Teutoberger Wald, 9 A.D. – Strategic Implications

Teutoberger Wald, 9 A.D. – Strategic Implications

By John M. D’Amico

US Army War College, 2000

The Battle of Teutoberger Wald (9 A.D.) in which tribal Germans defeated a highly professional and disciplined Roman Army is not only one of the most decisive battles of the western world, but a historical example of successful asymmetrical warfare. At Teutoberger Wald, the technologically inferior Germans led by Arminius chose the time, place and circumstances that best enhanced the impact of both their primitive and their primitive weapons on a superior army. As a result, they completely destroyed three Roman legions under Publius Quinctilius Varus.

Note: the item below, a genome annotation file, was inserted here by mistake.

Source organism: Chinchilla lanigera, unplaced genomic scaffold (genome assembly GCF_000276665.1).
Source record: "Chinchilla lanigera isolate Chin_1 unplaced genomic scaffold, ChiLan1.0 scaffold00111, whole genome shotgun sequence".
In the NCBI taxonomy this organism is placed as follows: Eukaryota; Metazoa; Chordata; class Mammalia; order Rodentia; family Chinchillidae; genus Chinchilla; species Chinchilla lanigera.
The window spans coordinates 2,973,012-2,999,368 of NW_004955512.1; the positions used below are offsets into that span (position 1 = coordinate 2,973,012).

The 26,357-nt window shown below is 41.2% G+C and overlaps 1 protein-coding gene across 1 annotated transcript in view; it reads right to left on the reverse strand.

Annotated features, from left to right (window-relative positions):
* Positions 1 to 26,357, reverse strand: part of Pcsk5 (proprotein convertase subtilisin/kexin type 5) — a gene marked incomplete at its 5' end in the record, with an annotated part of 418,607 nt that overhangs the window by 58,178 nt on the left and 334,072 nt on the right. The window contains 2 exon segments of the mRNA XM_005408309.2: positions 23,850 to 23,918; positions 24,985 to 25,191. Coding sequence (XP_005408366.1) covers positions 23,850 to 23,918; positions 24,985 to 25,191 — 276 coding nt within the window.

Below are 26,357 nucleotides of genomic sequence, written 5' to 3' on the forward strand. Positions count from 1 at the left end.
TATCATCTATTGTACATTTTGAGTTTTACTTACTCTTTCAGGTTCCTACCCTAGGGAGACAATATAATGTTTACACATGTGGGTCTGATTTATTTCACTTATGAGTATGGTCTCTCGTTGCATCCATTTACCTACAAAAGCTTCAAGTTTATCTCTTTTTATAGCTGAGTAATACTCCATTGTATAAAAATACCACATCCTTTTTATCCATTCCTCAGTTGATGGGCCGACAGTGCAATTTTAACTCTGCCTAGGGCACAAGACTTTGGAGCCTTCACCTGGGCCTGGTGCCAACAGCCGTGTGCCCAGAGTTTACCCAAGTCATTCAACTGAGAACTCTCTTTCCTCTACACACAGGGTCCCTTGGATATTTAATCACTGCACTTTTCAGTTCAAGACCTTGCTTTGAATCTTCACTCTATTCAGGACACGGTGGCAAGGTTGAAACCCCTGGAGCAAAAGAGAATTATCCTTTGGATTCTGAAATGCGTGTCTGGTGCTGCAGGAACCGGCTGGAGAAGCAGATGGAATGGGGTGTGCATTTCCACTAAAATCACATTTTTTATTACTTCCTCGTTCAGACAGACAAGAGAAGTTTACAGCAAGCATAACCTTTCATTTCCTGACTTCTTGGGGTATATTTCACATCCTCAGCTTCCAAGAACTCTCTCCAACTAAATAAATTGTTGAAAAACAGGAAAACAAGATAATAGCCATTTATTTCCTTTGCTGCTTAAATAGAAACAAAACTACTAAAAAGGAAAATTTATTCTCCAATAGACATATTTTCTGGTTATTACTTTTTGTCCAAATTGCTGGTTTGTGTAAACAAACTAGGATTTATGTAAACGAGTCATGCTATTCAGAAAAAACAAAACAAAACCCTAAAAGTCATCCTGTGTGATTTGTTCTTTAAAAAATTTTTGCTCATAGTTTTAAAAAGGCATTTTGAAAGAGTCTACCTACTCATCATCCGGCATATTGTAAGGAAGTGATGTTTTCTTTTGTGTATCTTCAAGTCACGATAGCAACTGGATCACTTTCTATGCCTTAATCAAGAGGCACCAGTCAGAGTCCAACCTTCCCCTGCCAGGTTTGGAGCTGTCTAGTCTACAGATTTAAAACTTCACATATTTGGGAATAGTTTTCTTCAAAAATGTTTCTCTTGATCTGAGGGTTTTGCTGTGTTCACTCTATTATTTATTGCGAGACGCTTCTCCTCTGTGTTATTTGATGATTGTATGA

The defeat ended Augustus’ plan to extend the Roman empire’s frontiers beyond the Rhine to the Elbe River. Four hundred years later, the untamed German threat east of the Rhine would figure greatly in the fall of the Rome Empire. Just as the Romans dominated their world and were compelled to respond politically, economically and militarily to threats to their vital interests of their empire, the United States as today’s only super power is obliged respond to threats to its national interests. Ancient Rome and the United States faced similar challenges in employing forward deployed reduced armed forces. Another valuable lesson to be learned from the battle of Teutoberger Wald is that great powers sometimes let the arrogance of their power and capabilities cloud their view of the dangerous asymmetrical options available to a determined enemy.

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